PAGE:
Age: 13 months; nearly a toddler.
Previous incarnation: A cafe, according to my brother who lives locally.
Where exactly is it? Not exactly glorious, location-wise: on the A20 gyratory – otherwise known as Rennell Street – with shiny towerblock views overlooking the relentless gentrification of SE13 (as the sun sets). But handy for the station, which is extremely well-connected to both south and east London.
So what goes on there? Some extremely fine eating (not fine dining, note). This is that rare thing – the perfect neighbourhood restaurant. It’s run by Terry Blake and Yohini Nandakumar, a couple who met when they both worked at St John’s in Smithfields. Unsurprisingly the focus is on British meat and vegetables, with flavours “magpied” a bit from around the world, reflecting previous stints between the pair at Bao, Merchant’s Tavern, Pollen Street Social and The Square.
There’s no sparrow on the menu? Don’t be silly. “We chose the name because it reflects the kind of food that we make,” says Yohini, who was born in Sri Lanka. “Like a sparrow we aren’t specific to a place or country. One week we might put a classic Italian dish on the menu and other times we’ll make a crunchy Malay-style salad with whatever is in season.”
Got it. So what should I eat? It’s all sharing plates. On any given evening there are around eight small dishes and half a dozen larger ones; mix and match as you go. We tucked into intensely savoury cod’s roe on toast, its richness offset by pink pickled onions; and a smooth jerusalem artichoke puree studded with roasted nuggets of the vegetable and hazelnut pesto, radicchio leaves adding bitter notes. Better still? A really lovely dish of puy lentils, skinny blackened carrots, beetroot and soft, creamy Perroche goat’s cheese from Neal’s Yard. But the highlight? A superlative crab and scallop squid-ink tortelli, with plump, pillowy mussels and lemongrass emulsion. It cried out to be mopped up with the accompanying olive oil focaccia.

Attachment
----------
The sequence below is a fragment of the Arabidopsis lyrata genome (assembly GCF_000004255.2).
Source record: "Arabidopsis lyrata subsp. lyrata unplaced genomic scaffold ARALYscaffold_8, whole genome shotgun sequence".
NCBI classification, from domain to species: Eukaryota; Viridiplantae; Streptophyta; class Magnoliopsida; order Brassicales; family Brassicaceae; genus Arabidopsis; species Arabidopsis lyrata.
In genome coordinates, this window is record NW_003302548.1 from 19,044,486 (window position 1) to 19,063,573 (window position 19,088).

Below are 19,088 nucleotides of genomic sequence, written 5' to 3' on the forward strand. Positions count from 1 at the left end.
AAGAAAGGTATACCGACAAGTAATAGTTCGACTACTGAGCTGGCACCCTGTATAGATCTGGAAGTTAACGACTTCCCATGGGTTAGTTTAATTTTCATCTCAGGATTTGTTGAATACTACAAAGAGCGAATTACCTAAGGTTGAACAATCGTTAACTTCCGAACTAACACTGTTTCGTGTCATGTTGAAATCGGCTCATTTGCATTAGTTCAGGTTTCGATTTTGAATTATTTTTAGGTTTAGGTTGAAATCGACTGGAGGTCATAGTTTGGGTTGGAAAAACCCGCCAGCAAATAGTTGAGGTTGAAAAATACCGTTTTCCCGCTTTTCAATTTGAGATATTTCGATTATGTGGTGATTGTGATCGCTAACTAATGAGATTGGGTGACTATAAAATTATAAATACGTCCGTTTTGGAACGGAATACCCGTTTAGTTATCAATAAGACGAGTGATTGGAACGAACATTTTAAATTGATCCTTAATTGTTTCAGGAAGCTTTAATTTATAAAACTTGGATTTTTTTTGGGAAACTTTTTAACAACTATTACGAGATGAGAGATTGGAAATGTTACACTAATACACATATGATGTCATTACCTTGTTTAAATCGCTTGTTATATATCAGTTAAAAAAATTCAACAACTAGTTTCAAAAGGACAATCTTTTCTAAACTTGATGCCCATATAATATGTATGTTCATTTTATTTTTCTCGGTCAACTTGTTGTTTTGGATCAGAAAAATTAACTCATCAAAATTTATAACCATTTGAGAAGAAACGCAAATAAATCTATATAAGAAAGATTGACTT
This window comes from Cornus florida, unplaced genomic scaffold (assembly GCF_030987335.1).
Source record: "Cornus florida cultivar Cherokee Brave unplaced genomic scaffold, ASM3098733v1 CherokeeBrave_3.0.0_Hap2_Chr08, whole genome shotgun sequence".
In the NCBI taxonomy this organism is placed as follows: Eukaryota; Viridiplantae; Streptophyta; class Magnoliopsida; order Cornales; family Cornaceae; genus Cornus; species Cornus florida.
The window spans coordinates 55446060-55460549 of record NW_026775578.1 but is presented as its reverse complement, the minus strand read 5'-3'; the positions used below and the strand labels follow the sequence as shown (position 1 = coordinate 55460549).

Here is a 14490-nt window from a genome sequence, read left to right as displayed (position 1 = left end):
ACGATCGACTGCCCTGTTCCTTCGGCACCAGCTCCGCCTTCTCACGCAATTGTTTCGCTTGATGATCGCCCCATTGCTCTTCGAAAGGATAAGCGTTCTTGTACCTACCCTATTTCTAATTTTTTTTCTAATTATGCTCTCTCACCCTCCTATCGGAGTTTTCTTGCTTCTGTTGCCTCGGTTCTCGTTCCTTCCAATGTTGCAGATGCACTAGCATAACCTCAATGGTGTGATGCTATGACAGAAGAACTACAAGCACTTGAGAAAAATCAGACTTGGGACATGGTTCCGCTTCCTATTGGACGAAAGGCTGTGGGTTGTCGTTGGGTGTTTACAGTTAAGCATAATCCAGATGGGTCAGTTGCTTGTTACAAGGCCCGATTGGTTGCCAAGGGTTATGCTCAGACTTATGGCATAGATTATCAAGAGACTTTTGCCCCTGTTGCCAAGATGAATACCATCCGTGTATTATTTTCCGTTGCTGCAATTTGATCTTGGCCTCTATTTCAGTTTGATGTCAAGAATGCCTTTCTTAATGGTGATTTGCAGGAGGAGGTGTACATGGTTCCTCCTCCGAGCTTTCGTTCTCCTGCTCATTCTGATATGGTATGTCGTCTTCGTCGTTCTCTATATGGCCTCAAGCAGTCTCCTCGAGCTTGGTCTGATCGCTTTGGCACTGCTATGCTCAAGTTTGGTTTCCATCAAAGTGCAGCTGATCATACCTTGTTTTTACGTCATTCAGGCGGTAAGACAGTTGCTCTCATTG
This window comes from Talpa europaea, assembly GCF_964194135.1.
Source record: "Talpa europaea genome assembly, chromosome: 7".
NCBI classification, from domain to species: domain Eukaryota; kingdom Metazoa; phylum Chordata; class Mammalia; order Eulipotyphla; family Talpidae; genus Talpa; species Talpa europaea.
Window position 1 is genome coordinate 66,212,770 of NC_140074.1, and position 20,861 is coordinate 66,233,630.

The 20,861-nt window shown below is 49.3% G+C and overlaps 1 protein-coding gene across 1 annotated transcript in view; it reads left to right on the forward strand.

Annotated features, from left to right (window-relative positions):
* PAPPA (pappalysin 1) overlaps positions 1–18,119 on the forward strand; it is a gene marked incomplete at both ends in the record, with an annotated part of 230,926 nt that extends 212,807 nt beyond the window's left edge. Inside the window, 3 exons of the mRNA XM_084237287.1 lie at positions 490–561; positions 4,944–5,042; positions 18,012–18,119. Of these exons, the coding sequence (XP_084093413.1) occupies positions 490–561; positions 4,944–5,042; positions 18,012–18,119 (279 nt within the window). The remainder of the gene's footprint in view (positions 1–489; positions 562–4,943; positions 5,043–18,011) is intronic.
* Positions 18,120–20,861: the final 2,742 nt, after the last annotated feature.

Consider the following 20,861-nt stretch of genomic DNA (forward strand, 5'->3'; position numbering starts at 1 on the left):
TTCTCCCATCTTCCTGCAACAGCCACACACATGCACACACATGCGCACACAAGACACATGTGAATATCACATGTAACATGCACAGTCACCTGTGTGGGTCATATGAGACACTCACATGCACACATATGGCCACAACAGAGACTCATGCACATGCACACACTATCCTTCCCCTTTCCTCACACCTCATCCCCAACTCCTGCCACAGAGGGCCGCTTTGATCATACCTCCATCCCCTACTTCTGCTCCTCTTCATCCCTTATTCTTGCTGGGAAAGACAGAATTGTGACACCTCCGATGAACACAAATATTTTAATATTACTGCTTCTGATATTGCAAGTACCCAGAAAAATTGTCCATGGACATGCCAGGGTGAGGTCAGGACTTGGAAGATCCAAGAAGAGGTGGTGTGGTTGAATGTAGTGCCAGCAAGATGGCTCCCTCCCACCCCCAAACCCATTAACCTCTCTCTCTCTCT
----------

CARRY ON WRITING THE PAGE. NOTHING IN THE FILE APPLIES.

Anything less impressive? While the meal was flawless, the other main, a more traditional braised lamb shoulder, with bone marrow and morels, verged on being too rich, in a Sunday lunch way, after the innovative flavour combinations and textures of the smaller plates. And a new dessert just added to the menu (explained the waitress) of rhubarb and pine nut trifle had similar strengths and weaknesses: a zesty sponge, the acidic hit of the fruit, a note of sweetness, a good crunch of the nuts – but too thick a layer of cream. These are, we might add, minor criticisms at best.
The interior: discuss. An open kitchen takes theatrical centre stage, with an aqua-tiled counter, pendant lighting and antique tables and chairs dotted about. The long window make the natural daylight flattering, the space airy.
And what do I drink? Signature, hand-crafted cocktails abound: you could easily down a house twist on a negroni, for example, but we stuck to a Douro, the easy-going Portuguese red that proved a good match for most of the dishes.
What’s the service like? Really lovely, a quiet humility effortlessly matching the food, with staff friendly without being overbearing. And the choreography of the courses was smooth, with barely a wait between dishes.
Where can we meet beforehand? Try Suttons’ Radio, the typically quirkily named Antic pub round the corner on the high street, which serves decent craft beer, cocktails and wine.
Do say: ‘I’ve discovered one of south-east London’s best dining rooms.’
Don’t say: ‘Where’s Model Market?’